Pea Aphid1 Injury to Resistant and Susceptible Alfalfa In the Field2
,\Ifalfas resistant and susceptible to Acyrthosiphon pisum (Harris), were compared under both natural and artificial infestations in the field. Plants with little injury were identified and paired with adjacent, severely damaged plants in a heavily infested 'Cody' alfalfa field in which most top growth had been killed. Plants selected for lack of injury showed resistance in laboratory tests. Increases in forage yields for resistant over susceptible plants on successive cuttings in 1968 and 1969 were 211, 188, 107, 114, and 78%. Increased yield apparently was due to resistance, because in absence of pea aphids, clonal propagules of susceptible plants yielded more than did resistant plants.
When infested with aphids in field cages, a resistant strain 'KS 6' produced 72% more forage than did susceptible Cody. For KS 6, both numbers and weights of pea aphids were depressed.
Resistant 'Kanza' and susceptible Cody were compared in varietal yield trials at different locations and in years with various intensities of pea aphid infestations. At a location in 1968, when the infestation was severe, Kanza forage yields were 167% of Cody, compared with 99 to 125% in previous and subsequent years when pea aphids were not of economic importance. In 1968, at 2 locations where aphid populations were low, Kanza yields were 103 and 109% of Cody, compared with 155 and 188% at heavily infested locations, Kanza also out yielded Cody in protein and carotene after heavy infestations in 1968.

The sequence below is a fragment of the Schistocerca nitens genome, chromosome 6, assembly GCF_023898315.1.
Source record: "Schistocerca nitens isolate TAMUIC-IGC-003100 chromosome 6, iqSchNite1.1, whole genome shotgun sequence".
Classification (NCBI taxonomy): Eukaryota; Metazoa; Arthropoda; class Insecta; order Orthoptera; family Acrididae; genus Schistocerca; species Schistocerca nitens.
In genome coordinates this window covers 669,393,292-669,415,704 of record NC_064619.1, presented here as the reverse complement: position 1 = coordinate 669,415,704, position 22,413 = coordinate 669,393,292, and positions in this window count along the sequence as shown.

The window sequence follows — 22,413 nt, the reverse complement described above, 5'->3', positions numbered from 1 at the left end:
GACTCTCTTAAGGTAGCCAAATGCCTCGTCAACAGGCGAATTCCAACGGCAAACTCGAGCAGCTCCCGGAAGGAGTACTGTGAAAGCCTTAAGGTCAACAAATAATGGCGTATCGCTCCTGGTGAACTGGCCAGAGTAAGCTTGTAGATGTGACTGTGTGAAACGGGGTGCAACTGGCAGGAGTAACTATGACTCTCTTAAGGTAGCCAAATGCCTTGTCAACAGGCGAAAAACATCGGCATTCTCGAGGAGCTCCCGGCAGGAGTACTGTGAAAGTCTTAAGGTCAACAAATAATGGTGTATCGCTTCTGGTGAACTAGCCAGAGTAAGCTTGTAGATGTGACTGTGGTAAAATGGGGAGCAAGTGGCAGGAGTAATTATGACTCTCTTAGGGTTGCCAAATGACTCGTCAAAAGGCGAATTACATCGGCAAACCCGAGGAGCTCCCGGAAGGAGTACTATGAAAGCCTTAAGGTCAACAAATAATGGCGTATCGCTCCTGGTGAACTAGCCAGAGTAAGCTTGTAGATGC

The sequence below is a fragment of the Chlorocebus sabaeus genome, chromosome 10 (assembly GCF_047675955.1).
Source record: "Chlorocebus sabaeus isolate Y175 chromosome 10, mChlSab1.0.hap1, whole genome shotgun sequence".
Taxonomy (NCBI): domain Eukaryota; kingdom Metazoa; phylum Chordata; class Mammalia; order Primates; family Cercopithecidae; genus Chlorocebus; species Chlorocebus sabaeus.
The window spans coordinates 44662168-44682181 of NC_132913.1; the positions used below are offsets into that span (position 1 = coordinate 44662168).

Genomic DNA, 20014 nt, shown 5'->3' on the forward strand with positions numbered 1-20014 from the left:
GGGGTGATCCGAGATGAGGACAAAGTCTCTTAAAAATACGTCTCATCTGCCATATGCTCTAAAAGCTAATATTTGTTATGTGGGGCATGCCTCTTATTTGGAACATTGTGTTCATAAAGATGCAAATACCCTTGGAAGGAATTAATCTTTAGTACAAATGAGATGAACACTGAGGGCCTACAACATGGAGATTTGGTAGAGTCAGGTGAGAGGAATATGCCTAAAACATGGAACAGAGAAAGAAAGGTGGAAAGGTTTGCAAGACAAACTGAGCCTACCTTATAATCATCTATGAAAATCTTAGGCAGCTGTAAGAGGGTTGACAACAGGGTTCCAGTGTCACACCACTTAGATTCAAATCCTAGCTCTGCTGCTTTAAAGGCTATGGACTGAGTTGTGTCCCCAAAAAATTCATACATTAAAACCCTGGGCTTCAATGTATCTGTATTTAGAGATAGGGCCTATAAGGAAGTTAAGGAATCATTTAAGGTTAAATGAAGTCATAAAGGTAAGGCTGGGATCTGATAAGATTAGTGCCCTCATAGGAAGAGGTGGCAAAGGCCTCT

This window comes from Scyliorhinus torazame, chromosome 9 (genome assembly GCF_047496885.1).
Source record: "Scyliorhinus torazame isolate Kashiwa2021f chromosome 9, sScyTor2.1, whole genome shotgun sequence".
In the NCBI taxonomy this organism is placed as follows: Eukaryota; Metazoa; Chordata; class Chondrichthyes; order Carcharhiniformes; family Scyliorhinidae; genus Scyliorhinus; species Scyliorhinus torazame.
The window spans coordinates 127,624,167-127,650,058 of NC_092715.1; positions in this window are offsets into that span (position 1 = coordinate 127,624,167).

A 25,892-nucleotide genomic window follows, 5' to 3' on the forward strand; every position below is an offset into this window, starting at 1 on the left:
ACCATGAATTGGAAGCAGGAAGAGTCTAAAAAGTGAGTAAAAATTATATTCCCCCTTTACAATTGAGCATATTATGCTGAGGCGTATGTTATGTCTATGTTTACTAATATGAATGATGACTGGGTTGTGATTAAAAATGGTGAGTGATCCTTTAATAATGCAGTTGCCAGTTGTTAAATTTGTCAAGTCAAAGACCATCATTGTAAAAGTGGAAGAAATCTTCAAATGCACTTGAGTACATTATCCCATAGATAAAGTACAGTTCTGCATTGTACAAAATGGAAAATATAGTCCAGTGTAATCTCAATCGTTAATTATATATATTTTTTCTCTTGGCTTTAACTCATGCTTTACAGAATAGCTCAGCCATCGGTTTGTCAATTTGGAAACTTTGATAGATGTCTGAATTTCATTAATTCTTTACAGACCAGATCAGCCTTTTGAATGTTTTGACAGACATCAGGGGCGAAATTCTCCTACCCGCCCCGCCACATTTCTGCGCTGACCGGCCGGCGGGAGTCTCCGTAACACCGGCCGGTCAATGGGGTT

Our results indicated that pea aphids cause losses in forage quality as well as in quantity and that losses are reduced by resistant cultivars.
Document Type: Research Article
Publication date: April 1, 1971
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Journal of Economic Entomology is published bimonthly in February, April, June, August, October, and December. The journal publishes articles on the economic significance of insects and is divided into the following sections: apiculture & social insects; arthropods in relation to plant disease; forum; insecticide resistance and resistance management; ecotoxicology; biological and microbial control; ecology and behavior; sampling and biostatistics; household and structural insects; medical entomology; molecular entomology; veterinary entomology; forest entomology; horticultural entomology; field and forage crops, and small grains; stored-product; commodity treatment and quarantine entomology; and plant resistance. In addition to research papers, Journal of Economic Entomology publishes Letters to the Editor, interpretive articles in a Forum section, Short Communications, Rapid Communications, and Book Reviews.
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